Repetition, May’s pet choreographic conceit, converts the dancers into automatons, locked in a mechanical display of primordial tendencies externalized.  We expect to be shocked, or at least uncomfortably provoked, but the piece’s formalist constructions and uniform tenor keeps the dancers, and by extension us, from truly letting go.

This review refers to the performance seen on Friday, February 22nd at New York Live Arts.

Ronald K. Brown's Evidence, A Dance Company: Ardency in Action

Ronald K. Brown and Evidence, A Dance Company in action at The Joyce Theater. Photo by Ayodele Casel. 

Evidence, an energetic, soulful dance company captained by Ronald K. Brown, reaches out and touches us.  Brown's dances are designed to extract maximum emotion; he strives to create work that leaves a bold imprint. His powerful tool of persuasion is his presentational movement style. Nimble weight changes thrust into the floor and flexible torsos writhe and wriggle while the West African inspired steps, peppered with snippets of ballet and social dance, are exuberantly rhythmic.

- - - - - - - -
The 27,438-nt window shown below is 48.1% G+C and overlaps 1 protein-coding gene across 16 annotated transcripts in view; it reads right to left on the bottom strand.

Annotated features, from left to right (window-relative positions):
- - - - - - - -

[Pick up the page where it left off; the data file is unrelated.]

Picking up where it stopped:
The opening piece on the A program, Order My Steps, exhibits this premise in its first moments; Solomon Dumas, in a tangerine colored tank top, strides onto the stage clutching his heart, emotion etched on his face.........................

Please visit The Dance Enthusiast to read the rest of my review of Ronald K. Brown’s Evidence, A Dance Company.

Sunday, February 10, 2013

New York City Ballet: Status Quo

Amar Ramasar and Teresa Reichlin in Peter Martins’ The Waltz Project, a part of New York City Ballet’s mixed bill program. Photo by Paul Kolnik.